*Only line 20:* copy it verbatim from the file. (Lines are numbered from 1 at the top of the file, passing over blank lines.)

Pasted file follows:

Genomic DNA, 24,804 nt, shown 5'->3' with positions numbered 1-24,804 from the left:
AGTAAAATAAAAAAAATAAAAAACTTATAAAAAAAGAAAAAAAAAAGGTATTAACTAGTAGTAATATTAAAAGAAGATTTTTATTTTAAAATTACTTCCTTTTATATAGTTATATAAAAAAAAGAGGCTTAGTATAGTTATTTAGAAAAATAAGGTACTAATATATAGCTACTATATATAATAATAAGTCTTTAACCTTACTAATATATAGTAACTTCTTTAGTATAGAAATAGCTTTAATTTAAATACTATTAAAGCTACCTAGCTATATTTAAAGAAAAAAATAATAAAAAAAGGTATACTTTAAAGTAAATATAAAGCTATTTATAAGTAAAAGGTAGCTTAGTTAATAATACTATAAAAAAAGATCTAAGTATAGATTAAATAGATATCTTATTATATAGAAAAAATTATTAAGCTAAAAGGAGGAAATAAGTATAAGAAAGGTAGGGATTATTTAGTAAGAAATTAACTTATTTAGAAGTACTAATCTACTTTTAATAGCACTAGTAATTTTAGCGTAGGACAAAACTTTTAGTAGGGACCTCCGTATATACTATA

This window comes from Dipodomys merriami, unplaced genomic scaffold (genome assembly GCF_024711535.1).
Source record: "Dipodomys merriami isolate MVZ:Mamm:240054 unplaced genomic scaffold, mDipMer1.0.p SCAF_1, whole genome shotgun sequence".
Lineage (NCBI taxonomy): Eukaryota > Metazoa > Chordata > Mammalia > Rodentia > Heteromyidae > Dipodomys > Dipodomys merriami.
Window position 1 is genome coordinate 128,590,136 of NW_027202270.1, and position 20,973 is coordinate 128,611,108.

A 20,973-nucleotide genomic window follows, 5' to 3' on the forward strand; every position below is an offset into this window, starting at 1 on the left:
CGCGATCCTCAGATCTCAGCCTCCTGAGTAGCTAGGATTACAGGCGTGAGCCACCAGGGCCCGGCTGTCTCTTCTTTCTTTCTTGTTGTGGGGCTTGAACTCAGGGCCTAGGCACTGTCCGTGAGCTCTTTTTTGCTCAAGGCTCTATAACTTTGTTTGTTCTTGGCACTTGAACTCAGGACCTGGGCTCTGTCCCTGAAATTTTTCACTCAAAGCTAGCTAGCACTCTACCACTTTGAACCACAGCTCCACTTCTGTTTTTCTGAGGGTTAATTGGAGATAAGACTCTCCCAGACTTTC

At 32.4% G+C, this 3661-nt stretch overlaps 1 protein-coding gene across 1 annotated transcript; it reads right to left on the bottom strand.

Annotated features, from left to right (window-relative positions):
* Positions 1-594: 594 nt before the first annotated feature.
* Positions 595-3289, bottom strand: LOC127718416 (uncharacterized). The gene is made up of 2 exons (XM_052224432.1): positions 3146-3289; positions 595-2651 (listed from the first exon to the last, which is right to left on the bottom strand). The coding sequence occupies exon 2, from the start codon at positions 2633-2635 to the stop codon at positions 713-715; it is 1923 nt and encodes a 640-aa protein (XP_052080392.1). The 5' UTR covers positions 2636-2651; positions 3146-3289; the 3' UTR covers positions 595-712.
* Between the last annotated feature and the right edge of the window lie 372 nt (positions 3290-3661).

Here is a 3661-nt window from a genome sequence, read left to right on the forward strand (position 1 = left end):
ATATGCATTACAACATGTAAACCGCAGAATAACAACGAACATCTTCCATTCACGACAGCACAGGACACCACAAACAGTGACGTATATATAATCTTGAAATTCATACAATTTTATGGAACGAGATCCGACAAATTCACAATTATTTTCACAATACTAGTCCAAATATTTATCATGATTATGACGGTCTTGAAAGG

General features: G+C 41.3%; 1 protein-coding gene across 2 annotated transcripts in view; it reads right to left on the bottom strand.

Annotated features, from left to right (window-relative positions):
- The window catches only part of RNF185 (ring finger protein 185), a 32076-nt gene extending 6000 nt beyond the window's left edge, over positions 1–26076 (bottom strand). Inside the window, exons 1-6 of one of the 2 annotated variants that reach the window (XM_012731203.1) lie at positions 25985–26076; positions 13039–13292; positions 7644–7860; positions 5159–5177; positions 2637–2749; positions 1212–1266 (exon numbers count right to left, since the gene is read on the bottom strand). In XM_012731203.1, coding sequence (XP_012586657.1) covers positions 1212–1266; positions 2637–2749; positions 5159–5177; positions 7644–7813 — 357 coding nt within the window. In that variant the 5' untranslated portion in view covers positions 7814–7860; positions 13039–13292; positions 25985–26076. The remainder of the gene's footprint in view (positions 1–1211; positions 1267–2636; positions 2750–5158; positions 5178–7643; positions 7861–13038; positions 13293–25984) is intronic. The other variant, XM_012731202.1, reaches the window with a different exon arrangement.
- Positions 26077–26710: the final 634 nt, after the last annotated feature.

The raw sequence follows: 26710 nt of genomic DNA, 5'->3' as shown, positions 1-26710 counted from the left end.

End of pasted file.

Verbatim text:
The raw sequence follows: 26710 nt of genomic DNA, 5'->3' as shown, positions 1-26710 counted from the left end.